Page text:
In her latest book, my boss and Mamamia Out Loud co-host, Mia Freedman, writes that friendships aren’t always mutual.
Sometimes you’ve drifted apart, or no longer have anything in common. Perhaps you’re not as compatible as you once thought. The end doesn’t need to be dramatic or confrontational, she says. We just need to understand that it would be completely unsustainable to remain friends with everyone we’ve ever met in our entire lives.
Many of us subscribe to the belief that friendships should be for a lifetime. That we should make the effort. But where on earth is that coming from?
I often feel great anxiety about the friendships I’ve let go. The people I used to work with, or the friends from school I no longer see. I grieve them. But life is busy and messy, and friendships inevitably end.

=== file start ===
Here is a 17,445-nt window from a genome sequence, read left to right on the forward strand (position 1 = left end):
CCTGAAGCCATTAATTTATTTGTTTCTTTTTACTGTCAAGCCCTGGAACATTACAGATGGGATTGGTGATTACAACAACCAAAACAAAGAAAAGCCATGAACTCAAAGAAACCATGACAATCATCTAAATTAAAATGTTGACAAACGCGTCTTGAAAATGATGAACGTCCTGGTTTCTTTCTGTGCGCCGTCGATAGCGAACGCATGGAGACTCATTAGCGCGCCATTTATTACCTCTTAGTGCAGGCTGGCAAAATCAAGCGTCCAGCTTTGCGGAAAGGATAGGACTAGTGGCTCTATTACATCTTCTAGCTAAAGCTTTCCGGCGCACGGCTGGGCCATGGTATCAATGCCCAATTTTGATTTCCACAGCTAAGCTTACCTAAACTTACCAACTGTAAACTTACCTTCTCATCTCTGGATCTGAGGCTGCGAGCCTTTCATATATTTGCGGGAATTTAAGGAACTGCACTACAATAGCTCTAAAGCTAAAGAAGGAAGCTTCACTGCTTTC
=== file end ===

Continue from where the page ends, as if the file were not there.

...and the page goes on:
Mia Freedman, Monique Bowley and I discuss the phenomenon of the obligatory friend. Post continues below.
Vanessa Van Edwards wrote a column published on Medium last month titled, “The Obligatory Friend.”
“What happens when you realise an old friend has become an obligatory friend?” she asks.
An obligatory friend is someone who, “you don’t enjoy spending time with, but end up spending time with because you feel guilty, it’s a habit or you do not know how to stop,” Van Edwards explains.
Warning signs include:
- You’ve grown apart
- You’re interests no longer align
- You no longer work together/play sport together etc
- You’ve both become different people
- You struggle to find anything in common
Van Edwards’ big idea is this: “We absolutely can grow out of friends, just like we grow out of clothes. Sometimes our taste changes, sometimes our size changes.”